There exists a growing controversy over whether the government should be in the business of providing wireless broadband Internet. Public sector entities, particularly counties and cities, are developing the physical and intellectual infrastructure designed to provide wireless broadband Internet to their residents. Opponents of government entry into the wireless broadband market argue that existing private broadband vendors are fully capable of providing wireless Internet in an efficient manner. Supporters argue that government is uniquely capable of building and supporting, at least initially, wireless broadband at a lower cost and in a more pluralistic and efficient manner than private vendors have done thus far.
Key Terms in this Chapter
IEEE: The IEEE (Institute of Electrical and Electronics Engineers) is a self described technical professional society, whose mission is to set engineering standards with respect to a number of disciplines, including computer technology.
Wireless Internet: Internet access provided through a wireless device, such as a wireless laptop, personal digital assistant or cell phone.
Public Wireless Internet: Wireless Internet access provided by a public sector entity, such as a city or county. The predominant model in the United States comprises, 1. a private sector firm selected by competitive bid to provide Internet service, 2. the firm agrees to provide a wide array of services, including multiple access speeds and bandwidth offerings, and, 3. the firm agrees to provide a wide array of price points, including a low or no cost service to the general public.
UMTS: UMTS or universal mobile telecommunications systems represents wireless mobile home standard and is considered a both a supplement and competitor to WiMax. It is implemented in Europe. Data rates are slower that WiFi or WiMax at less than 2Mbps, but it has a range comparable to WiMax.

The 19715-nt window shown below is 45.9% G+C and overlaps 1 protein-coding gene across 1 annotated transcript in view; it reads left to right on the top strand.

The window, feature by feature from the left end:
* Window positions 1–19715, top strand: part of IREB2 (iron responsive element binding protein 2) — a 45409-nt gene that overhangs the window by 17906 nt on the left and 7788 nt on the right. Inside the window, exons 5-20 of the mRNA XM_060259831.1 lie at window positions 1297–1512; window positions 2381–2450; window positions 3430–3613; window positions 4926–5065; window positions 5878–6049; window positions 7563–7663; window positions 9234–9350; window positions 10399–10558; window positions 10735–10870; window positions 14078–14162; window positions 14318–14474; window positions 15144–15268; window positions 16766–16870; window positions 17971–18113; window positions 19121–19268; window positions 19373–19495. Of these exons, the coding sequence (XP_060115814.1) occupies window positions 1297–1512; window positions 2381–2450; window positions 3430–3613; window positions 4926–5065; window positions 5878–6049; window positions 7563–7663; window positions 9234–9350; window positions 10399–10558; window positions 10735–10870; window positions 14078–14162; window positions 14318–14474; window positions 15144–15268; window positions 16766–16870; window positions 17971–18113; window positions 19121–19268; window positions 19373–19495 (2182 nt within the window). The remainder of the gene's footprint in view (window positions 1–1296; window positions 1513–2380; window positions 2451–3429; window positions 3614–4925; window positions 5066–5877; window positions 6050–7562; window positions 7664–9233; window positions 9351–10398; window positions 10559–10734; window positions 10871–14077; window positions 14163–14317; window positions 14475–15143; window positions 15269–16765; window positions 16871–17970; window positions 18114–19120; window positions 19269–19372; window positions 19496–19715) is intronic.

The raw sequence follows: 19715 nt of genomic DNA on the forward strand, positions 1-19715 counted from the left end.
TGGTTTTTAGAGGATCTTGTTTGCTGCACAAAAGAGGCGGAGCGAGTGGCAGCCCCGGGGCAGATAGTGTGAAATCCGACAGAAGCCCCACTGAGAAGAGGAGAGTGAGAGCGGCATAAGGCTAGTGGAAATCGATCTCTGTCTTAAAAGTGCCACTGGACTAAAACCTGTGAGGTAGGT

WiMAX: WiMax or Worldwide Interoperability for Microwave Access is a set of compatibility standards for wireless networks supported by the WiMax Alliance. The basic WiMax standard is 802.16 It is faster than WiFi (75Mbps maximum) and has superior range, of up to31 miles. WiMax is designed primarily for data transmission.
World Wide Web: The portion of the Internet structured for use with a web browser. The Web is a subset of the Internet.
Bluetooth: A telecommunications specification describing methods of interconnecting wireless digital devices, such as computers, personal digital assistants, cell phone and digital appliances.
WiFi: WiFi or Wireless Fidelity is a set of compatibility standards for wireless networks licensed by the WiFi Alliance. WiFi standards are 802.11a, 802.11b, and 802.11c. Data transmission rates range from 1Mbps to 66Mbps. The effective range is a quarter of a mile out of doors and 300 feet indoors. WiFi is designed primarily for data transmission.
Internet: A global array of computers connected by a network, utilizing technologies (primarily Transmission Control Protocol/Internet Protocol) that facilitates transmission of data supporting traditional Internet services (hypertext, file transfer protocol, telnet, simple mail transport protocol and others).
E-Government: Government services provided via electronic means, most prominently via the Internet.